I’ve been listening to a book on CD about the works of C.S. Lewis. Lewis wrote the children’s book series, The Chronicles of Narnia, plus several other fantastical fiction works for adults and Christian apologetics. He was a scholar of Medieval literature and a professor at Oxford and Cambridge.
Lewis worked Medieval themes into his writing and believed in the beauty of chivalry and “good overcoming evil.” Thus we see many references to “doing battle,” weaponry like swords and shields, the practices of magic and hierarchy, like kings and queens and nobility in general. Lewis also despised what he called “Modernists” and humanists as short-selling the deeper beauty of the cosmos, which he viewed as deeply Christian.
I have read many of C.S. Lewis’s books, all of which are popular including his science fiction trilogy. The college I attended was rooted in the man’s ideas and has the most comprehensive collection of C.S. Lewis memorabilia anywhere, including the very wardrobe which inspired the idea of a link between our world and Narnia. It’s actually a library, and I spent most of my study hours in college at a desk next to that wardrobe, heady for an evangelical teen who believed in all that same stuff.
I was also raised on The Wizard of Oz. This too had a great impact on me. As a five year old, I wrote a letter to Judy Garland, who was Dorothy, and told her that I loved her. My impression was that my mother mailed my letter, but now, I am not too sure.
Anyway, as an adult more familiar with archetypes and themes, I have observed aspects of The Wizard of Oz not commonly identified. In fact, reading through various reviews, I have never seen my particular insights expressed. So, it will be up to me, now, to unfold these as expressing an identical commentary on the cosmos and humanity’s place in it, as C.S. Lewis saw. Except, The Wizard of Oz presents a message exactly opposite of C.S. Lewis’s cosmology, which is, expressed hierarchy.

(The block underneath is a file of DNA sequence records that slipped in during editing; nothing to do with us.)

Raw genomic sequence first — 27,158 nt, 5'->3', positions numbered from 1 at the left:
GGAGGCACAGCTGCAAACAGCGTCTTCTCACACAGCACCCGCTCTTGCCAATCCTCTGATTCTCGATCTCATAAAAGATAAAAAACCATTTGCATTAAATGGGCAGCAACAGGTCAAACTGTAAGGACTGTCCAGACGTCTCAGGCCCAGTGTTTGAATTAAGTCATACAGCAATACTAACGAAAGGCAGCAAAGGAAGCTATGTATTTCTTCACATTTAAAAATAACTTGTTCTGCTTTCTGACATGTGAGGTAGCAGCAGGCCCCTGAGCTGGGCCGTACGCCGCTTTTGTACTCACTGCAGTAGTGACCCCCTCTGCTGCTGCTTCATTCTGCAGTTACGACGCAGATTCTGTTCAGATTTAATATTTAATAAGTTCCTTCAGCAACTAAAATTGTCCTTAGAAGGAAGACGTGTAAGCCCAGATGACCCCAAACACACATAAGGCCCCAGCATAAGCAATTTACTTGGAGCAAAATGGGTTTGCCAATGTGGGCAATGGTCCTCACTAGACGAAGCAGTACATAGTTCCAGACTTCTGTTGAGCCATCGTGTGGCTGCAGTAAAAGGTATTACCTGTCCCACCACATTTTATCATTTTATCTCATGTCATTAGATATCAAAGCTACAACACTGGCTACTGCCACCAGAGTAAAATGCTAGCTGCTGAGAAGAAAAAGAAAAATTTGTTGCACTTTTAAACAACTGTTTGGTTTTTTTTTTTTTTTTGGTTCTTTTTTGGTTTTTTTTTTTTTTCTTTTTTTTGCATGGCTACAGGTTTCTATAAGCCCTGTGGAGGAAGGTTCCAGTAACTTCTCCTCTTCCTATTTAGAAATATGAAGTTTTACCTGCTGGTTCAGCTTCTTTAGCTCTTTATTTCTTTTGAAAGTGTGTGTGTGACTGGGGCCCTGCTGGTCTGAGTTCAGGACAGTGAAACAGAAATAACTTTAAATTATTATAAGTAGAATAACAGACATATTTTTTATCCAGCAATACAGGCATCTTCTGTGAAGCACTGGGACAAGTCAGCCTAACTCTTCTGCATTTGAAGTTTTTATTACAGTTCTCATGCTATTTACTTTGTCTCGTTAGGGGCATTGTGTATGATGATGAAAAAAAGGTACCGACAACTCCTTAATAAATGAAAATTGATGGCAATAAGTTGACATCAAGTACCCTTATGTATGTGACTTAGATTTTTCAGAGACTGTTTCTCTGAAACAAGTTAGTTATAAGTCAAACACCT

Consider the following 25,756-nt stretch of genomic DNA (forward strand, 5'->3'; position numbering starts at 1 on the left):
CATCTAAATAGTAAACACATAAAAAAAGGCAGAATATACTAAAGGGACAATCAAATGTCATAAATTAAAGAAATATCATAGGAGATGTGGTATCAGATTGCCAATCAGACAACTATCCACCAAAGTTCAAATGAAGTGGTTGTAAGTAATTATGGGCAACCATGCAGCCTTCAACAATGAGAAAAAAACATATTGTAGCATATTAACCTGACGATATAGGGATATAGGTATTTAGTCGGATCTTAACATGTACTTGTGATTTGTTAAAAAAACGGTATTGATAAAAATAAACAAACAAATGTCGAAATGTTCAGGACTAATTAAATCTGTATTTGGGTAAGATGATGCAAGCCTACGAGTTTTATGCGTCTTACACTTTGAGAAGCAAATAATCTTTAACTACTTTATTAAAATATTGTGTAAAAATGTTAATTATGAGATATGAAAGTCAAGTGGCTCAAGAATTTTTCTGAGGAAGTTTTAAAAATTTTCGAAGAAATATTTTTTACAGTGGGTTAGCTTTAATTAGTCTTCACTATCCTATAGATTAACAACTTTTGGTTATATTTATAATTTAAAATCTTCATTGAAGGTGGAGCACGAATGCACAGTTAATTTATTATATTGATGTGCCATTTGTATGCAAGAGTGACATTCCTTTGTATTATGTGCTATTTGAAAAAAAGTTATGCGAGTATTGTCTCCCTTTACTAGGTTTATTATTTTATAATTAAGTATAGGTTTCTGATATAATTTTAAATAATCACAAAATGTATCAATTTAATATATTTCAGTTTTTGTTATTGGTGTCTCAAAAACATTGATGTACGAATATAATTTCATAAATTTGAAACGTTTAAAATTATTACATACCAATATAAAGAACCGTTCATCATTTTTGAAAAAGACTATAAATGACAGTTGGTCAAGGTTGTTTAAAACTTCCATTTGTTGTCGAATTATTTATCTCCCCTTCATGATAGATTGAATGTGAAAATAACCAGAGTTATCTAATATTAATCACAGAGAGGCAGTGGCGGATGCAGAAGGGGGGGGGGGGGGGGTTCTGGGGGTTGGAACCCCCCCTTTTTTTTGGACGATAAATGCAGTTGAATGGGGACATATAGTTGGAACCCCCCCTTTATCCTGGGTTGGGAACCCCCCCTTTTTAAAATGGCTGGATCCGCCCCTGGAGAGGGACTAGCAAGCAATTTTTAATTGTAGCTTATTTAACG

Common themes include Utopia, good versus evil, innocence, corruption of power, evil posing as good, the journey, magic, comradery, deception, and the fulfillment of desire. My initial structure will include 3 reviews of The Wizard of Oz.
1) The story as we think we know it.
2) Oz as Utopia, Utopia as paradise lost, and deeper messages within the story as social and spiritual commentary on the power of innocence as magical, and the subtle corruption of power of the evil, buried within culture as the form of that same power. Like chasing witches, while the deeper fraud is self-enthroned.
3) A study on the “advanced Oz” application of these themes to the gospel of Jesus, the corruption of that message as it came through Medieval times, the perpetuation of that model through authors like C.S. Lewis, and the common themes of (child-like) innocence as holding power to overcome obstacles to desire, and the nature of desire itself.
My upcoming book is called The Magic of Glenda.
If we think of Glenda, we think of a rather silly woman in a silly dress with a silly wand floating around in a silly bubble. We cannot take her seriously with her silly expression and her silly advice. This is how the Wizard still has us captivated even to this day, with his high-falutin fast talk at every turn, even sending children out on a journey of murder. This deception continues. S.